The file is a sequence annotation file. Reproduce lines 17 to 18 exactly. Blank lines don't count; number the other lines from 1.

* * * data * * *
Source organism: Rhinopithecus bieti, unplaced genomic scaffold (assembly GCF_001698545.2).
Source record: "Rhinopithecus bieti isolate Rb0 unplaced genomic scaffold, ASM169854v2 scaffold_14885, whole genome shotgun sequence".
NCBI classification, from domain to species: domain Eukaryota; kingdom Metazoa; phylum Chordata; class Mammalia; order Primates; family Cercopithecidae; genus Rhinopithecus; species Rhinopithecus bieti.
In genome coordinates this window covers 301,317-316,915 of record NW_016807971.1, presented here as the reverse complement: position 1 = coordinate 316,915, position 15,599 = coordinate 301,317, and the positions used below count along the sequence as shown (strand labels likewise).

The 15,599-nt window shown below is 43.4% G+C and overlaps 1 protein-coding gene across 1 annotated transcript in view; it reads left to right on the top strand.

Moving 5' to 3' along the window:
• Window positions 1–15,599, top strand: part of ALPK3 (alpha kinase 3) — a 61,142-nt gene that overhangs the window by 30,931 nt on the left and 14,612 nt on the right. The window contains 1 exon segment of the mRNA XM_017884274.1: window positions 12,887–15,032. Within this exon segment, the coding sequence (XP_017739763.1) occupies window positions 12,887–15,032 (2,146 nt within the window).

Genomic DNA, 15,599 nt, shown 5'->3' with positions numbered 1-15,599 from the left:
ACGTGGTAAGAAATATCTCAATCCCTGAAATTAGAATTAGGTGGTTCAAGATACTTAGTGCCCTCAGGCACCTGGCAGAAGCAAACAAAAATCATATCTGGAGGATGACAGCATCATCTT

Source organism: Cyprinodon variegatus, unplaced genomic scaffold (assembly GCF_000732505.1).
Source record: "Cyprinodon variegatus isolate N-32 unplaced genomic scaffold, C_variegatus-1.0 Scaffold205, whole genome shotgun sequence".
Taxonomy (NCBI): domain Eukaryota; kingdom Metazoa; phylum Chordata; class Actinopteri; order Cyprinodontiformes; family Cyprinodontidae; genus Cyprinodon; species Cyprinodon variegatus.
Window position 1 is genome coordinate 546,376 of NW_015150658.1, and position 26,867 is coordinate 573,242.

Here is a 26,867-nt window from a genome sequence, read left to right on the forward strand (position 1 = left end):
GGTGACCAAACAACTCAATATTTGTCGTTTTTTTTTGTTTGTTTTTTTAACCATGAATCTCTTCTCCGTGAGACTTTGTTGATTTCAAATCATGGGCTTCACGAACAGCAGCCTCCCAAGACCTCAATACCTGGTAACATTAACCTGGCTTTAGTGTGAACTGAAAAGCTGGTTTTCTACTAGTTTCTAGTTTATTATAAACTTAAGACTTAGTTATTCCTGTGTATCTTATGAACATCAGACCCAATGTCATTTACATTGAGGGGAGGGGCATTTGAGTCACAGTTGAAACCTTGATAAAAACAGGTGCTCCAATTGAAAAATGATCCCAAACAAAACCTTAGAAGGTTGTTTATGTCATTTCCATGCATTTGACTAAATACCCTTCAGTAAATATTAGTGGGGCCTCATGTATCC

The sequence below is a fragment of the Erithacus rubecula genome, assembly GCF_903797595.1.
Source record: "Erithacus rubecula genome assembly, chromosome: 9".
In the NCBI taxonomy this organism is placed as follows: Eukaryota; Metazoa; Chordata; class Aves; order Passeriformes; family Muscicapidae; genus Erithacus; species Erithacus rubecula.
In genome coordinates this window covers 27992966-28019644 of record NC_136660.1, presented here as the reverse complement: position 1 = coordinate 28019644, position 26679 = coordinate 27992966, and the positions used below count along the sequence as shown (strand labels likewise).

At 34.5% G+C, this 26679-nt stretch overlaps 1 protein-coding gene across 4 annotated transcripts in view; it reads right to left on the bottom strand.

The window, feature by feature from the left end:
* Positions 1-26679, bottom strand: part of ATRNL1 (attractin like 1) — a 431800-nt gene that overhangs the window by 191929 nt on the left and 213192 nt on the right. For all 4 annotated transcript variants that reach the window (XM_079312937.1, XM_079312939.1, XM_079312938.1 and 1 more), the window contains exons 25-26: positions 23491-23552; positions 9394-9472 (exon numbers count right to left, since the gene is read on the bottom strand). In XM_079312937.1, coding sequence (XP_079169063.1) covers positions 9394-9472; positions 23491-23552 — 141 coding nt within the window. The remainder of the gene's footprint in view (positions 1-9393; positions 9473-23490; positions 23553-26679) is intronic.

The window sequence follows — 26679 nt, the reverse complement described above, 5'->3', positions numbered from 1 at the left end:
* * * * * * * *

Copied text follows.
Source record: "Erithacus rubecula genome assembly, chromosome: 9".
In the NCBI taxonomy this organism is placed as follows: Eukaryota; Metazoa; Chordata; class Aves; order Passeriformes; family Muscicapidae; genus Erithacus; species Erithacus rubecula.